WAYNE, N.J. -- Grand Union Co. here last week received the latest portion of an infusion of capital from an investment group and said its chairman, Roger E. Stangeland, will personally purchase $3 million of preferred stock.
The injection of capital is expected to facilitate a number of projects that are getting closer to completion, the company said. Grand Union received the capital by concluding the sale of $20 million worth of 8.5% Class A convertible preferred stock to its investment group, which includes affiliates of Shamrock Capital Advisors, General Electric Pension Fund and the Roy E. Disney family.
The purchase brings the group's total to $60 million in preferred stock, with another $40 million worth of purchases planned. Subsequent $20 million buys are scheduled for Aug. 25, 1997, and Feb. 25, 1998.
Stangeland said he will purchase 60,000 shares of the same preferred stock for $3 million. The deal, pending approval by the board and other entities, is expected to be completed on March 10.
"Since becoming chairman of the board in June 1995, I have committed substantial time and energy to working with Joe McCaig, the company's president and chief executive officer, and the rest of the management team in developing and executing an overall strategic plan for Grand Union," Stangeland said. "I am now reinforcing my commitment and belief in Grand Union and that plan with a significant cash investment from my own personal resources."
Last summer, Grand Union agreed to sell $100 million of its preferred convertible stock to Shamrock, giving the equity investment firm a majority stake in the company in order to further Grand Union's ambitious three-year, $225 million capital plan, which covers 83 of its 226 supermarkets.
The move was seen by some industry watchers as a way to resurrect an established but cash-poor company. Two-thirds of the stores targeted for improvements are in the New York City market. The chain also operates in New York State, New Jersey, Connecticut, Pennsylvania, Vermont and New Hampshire.
The company added that Louttit left the company to pursue other opportunities and that it will eventually name a successor. Until then, the key marketing and merchandising functions that Louttit supervised will be reported to Joseph J. McCaig, president and CEO.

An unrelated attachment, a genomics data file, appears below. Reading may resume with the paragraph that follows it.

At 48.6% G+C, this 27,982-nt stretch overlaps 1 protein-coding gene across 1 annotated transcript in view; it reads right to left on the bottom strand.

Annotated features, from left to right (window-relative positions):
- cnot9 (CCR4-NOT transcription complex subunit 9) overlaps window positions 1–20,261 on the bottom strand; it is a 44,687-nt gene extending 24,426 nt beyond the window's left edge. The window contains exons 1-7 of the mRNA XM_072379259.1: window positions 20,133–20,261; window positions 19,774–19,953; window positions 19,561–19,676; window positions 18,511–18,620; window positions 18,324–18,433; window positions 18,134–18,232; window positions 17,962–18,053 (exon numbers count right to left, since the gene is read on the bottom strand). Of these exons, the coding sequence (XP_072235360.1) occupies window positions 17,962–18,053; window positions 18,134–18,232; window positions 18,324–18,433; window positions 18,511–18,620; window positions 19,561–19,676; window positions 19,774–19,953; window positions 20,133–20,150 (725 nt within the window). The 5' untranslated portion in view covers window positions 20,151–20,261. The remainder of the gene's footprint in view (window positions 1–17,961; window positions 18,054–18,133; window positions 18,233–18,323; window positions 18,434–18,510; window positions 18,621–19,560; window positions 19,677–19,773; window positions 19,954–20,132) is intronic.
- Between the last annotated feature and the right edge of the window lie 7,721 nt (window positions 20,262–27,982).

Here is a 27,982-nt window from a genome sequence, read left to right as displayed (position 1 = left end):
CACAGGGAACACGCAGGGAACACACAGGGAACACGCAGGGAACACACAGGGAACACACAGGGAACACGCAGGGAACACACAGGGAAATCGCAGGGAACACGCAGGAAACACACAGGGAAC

Louttit, 50, had been with Grand Union 32 years. He is the second high-ranking chain executive to leave the company in recent months, following the resignation of chief financial officer Ken Baum last September.
Trade observers told SN they were surprised by both departures and said they thought the changes may be a delayed reaction by the company's key investors following Grand Union's emergence from Chapter 11 in mid-1995.
One securities analyst said he was caught off-guard by Louttit's resignation, "given the fact both he and McCaig have been at Grand Union over 30 years apiece and seemed to complement each other at the management level. However, the change may reflect some turmoil within the company following the change in ownership and the disappointing results Grand Union has posted in the last year and a half."
Another analyst said company officials have assured him that the two departures are coincidental and unrelated to the desires of the chain's equity owners.
A third analyst said he expects more "old-timers" to leave on a gradual basis "as a normal part of the company's transition."
A large part of Grand Union's transition can be seen in several capital projects that are nearing completion.
Four renovations, in Closter, N.J. and Pawling, Elsmere and Glenmont, N.Y., will follow Grand Union's "M.A.S.T.E.R.S." concept, which stands for "maximize all space, totally expand the right stuff." These are scheduled to be completed in March and April, McCaig said.
Other projects include the following: · Two replacement stores are under construction in Dumont, N.J., and Schroon Lake, N.Y., and are scheduled to open this spring.
Two incremental stores are under construction in Southbury, Conn., and Franklin Lakes, N.J. They are scheduled to open this summer.
The company's Sayville, N.Y., store is currently being enlarged from 23,100 square feet to 42,000 square feet. It is scheduled to be completed this spring.
In addition, blueprints have been finalized for the next three M.A.S.T.E.R.S. renovations, and those projects will commence shortly, McCaig said.
All of the current undertakings, which are "about on time," represent the largest number of projects under way simultaneously in years, said a company spokesperson.
The M.A.S.T.E.R.S. concept is designed to boost the number of products and varieties in-store, the company said, thereby pushing sales and sparking customer satisfaction.
The plan also includes better category management, competitive pricing and stronger produce and prepared-meals sections. About 50 of Grand Union's most successful stores were targeted for the upgrade, the company added.